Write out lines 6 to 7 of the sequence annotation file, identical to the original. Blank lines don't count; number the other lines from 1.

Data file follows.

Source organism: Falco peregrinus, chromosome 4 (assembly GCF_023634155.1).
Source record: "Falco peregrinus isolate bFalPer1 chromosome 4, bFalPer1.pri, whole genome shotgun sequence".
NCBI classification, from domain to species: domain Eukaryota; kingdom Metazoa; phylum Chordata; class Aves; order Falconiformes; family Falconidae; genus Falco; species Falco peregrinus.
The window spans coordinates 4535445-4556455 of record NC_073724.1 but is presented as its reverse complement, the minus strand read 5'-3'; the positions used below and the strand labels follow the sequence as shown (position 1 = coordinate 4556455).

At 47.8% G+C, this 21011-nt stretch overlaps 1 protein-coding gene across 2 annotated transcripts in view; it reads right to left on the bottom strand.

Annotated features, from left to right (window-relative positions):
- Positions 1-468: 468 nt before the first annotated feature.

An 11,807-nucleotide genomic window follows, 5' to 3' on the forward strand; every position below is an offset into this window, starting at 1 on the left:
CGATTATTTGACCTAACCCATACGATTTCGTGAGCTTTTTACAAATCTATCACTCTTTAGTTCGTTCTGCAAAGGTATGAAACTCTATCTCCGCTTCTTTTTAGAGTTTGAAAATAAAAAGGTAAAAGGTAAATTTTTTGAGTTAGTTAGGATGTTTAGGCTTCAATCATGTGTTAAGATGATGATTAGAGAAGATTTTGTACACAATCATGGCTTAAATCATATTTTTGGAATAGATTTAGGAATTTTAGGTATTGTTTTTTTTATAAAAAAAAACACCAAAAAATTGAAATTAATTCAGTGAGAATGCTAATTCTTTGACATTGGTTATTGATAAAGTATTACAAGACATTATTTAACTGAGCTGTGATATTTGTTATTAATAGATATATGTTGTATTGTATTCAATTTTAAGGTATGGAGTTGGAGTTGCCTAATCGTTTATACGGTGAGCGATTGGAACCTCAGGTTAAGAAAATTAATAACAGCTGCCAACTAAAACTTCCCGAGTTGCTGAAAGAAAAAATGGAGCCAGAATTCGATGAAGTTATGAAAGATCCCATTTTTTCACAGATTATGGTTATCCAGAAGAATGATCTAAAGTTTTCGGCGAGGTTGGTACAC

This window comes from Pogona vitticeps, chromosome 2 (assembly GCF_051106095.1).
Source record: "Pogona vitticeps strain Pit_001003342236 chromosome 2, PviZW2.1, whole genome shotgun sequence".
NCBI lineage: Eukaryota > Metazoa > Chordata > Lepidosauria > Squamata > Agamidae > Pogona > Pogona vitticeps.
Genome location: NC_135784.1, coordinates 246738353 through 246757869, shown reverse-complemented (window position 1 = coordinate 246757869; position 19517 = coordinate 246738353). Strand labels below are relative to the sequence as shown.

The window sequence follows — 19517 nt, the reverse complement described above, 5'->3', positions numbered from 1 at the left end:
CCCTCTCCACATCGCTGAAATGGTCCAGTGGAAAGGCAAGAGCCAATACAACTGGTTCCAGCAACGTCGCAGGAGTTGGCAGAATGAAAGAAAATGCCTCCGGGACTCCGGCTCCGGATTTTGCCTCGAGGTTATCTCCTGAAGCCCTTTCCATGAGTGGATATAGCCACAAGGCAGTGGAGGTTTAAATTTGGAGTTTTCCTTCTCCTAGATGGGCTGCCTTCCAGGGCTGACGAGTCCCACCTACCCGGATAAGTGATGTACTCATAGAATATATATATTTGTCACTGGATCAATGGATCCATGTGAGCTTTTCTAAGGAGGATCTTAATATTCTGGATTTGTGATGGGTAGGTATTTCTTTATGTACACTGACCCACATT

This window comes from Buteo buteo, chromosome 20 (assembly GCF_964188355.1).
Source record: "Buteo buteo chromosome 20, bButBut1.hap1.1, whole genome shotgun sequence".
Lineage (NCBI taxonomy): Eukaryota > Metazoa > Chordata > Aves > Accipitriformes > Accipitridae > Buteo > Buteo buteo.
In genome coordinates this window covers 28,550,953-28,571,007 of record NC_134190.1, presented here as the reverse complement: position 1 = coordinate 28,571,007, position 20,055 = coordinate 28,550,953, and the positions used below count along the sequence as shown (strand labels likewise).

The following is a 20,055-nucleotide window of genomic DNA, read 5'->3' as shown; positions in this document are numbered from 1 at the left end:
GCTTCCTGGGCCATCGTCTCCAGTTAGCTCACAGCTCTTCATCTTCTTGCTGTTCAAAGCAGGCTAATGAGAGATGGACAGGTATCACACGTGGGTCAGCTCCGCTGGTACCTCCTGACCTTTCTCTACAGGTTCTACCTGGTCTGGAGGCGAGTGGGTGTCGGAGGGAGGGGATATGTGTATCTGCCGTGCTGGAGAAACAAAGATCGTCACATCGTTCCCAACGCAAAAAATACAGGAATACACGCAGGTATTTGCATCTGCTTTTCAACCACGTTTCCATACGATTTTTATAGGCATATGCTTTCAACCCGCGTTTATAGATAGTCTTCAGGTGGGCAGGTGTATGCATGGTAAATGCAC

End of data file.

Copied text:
Annotated features, from left to right (window-relative positions):
- Positions 1-468: 468 nt before the first annotated feature.